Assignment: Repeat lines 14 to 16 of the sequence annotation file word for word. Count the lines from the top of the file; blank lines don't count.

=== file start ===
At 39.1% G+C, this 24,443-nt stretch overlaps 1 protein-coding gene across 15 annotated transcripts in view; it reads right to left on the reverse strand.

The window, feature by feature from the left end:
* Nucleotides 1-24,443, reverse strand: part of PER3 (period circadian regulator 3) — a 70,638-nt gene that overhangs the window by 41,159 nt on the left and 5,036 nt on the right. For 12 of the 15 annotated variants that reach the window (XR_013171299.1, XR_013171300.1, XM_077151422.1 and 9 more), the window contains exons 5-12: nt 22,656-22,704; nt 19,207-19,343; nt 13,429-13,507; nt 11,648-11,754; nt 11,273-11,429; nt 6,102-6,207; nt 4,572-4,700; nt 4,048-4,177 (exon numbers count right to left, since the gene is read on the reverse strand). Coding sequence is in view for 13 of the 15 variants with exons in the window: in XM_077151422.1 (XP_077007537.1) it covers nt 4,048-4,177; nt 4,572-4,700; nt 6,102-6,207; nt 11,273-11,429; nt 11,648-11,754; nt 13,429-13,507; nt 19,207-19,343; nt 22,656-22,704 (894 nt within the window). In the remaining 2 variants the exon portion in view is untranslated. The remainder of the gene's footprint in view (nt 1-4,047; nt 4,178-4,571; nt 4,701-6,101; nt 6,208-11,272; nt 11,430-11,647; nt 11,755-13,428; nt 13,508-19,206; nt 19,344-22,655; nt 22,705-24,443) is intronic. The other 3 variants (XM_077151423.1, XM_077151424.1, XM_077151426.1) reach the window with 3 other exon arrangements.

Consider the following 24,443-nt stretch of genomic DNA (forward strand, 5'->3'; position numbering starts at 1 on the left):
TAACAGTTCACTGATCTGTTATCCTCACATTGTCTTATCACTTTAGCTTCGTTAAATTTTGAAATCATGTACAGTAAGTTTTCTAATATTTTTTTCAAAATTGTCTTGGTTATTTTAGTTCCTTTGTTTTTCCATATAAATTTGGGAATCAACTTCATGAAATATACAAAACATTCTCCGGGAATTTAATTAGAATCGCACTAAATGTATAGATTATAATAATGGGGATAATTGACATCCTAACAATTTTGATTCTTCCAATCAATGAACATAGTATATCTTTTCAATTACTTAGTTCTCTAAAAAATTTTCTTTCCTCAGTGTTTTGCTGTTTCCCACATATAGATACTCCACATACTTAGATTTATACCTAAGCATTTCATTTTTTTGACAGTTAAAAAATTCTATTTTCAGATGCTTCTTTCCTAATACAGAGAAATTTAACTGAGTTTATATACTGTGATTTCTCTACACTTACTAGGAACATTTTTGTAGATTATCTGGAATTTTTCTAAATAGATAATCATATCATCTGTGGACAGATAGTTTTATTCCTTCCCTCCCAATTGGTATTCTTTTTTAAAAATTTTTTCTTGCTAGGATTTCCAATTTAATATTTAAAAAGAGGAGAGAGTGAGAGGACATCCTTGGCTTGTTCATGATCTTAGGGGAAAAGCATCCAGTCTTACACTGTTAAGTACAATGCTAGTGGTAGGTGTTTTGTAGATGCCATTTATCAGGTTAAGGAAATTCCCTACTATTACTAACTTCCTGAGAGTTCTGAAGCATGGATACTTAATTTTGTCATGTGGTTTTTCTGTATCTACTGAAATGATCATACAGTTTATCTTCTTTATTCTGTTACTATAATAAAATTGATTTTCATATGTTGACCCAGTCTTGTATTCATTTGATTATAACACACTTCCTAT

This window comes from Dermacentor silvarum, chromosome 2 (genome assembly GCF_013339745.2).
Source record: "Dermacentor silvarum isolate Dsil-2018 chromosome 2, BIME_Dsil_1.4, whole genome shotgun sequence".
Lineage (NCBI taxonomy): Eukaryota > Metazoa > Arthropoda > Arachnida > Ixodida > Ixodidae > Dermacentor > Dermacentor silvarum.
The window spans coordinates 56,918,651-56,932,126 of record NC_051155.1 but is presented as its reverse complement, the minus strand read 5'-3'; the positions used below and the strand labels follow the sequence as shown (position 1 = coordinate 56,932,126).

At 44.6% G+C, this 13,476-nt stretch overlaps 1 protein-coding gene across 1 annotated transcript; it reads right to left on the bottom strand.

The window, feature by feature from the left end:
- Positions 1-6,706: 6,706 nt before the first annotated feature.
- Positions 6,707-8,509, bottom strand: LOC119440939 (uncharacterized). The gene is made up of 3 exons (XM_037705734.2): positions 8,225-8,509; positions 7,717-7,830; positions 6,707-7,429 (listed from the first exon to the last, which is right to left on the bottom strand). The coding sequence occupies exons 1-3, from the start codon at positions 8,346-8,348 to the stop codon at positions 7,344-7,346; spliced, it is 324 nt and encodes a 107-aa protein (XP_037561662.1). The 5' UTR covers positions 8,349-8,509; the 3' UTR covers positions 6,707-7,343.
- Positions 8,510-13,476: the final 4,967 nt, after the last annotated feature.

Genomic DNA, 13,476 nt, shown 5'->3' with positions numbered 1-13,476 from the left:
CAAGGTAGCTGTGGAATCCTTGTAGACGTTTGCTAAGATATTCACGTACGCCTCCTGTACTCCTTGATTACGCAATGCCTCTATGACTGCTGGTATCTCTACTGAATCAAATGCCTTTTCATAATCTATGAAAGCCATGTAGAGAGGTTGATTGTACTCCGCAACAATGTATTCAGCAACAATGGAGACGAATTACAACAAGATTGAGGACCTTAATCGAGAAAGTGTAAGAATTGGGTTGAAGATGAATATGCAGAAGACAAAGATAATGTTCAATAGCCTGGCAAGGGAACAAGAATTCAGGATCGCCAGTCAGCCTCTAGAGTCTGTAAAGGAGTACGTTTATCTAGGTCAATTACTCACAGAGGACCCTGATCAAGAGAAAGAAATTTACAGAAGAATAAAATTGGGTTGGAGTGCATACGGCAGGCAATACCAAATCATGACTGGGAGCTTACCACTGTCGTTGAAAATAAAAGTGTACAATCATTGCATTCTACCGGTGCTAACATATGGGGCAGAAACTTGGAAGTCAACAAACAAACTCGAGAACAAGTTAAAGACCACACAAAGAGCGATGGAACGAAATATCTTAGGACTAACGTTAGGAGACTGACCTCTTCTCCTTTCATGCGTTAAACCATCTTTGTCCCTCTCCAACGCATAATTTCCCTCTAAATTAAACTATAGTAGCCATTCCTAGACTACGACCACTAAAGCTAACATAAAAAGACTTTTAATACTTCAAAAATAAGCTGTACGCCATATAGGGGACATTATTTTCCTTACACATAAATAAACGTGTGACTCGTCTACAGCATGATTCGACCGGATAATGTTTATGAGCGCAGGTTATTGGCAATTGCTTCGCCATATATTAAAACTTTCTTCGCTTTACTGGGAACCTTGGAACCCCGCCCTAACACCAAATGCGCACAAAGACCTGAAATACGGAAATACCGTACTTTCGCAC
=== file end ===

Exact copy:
- Positions 8,510-13,476: the final 4,967 nt, after the last annotated feature.

Genomic DNA, 13,476 nt, shown 5'->3' with positions numbered 1-13,476 from the left:
CAAGGTAGCTGTGGAATCCTTGTAGACGTTTGCTAAGATATTCACGTACGCCTCCTGTACTCCTTGATTACGCAATGCCTCTATGACTGCTGGTATCTCTACTGAATCAAATGCCTTTTCATAATCTATGAAAGCCATGTAGAGAGGTTGATTGTACTCCGCAACAATGTATTCAGCAACAATGGAGACGAATTACAACAAGATTGAGGACCTTAATCGAGAAAGTGTAAGAATTGGGTTGAAGATGAATATGCAGAAGACAAAGATAATGTTCAATAGCCTGGCAAGGGAACAAGAATTCAGGATCGCCAGTCAGCCTCTAGAGTCTGTAAAGGAGTACGTTTATCTAGGTCAATTACTCACAGAGGACCCTGATCAAGAGAAAGAAATTTACAGAAGAATAAAATTGGGTTGGAGTGCATACGGCAGGCAATACCAAATCATGACTGGGAGCTTACCACTGTCGTTGAAAATAAAAGTGTACAATCATTGCATTCTACCGGTGCTAACATATGGGGCAGAAACTTGGAAGTCAACAAACAAACTCGAGAACAAGTTAAAGACCACACAAAGAGCGATGGAACGAAATATCTTAGGACTAACGTTAGGAGACTGACCTCTTCTCCTTTCATGCGTTAAACCATCTTTGTCCCTCTCCAACGCATAATTTCCCTCTAAATTAAACTATAGTAGCCATTCCTAGACTACGACCACTAAAGCTAACATAAAAAGACTTTTAATACTTCAAAAATAAGCTGTACGCCATATAGGGGACATTATTTTCCTTACACATAAATAAACGTGTGACTCGTCTACAGCATGATTCGACCGGATAATGTTTATGAGCGCAGGTTATTGGCAATTGCTTCGCCATATATTAAAACTTTCTTCGCTTTACTGGGAACCTTGGAACCCCGCCCTAACACCAAATGCGCACAAAGACCTGAAATACGGAAATACCGTACTTTCGCAC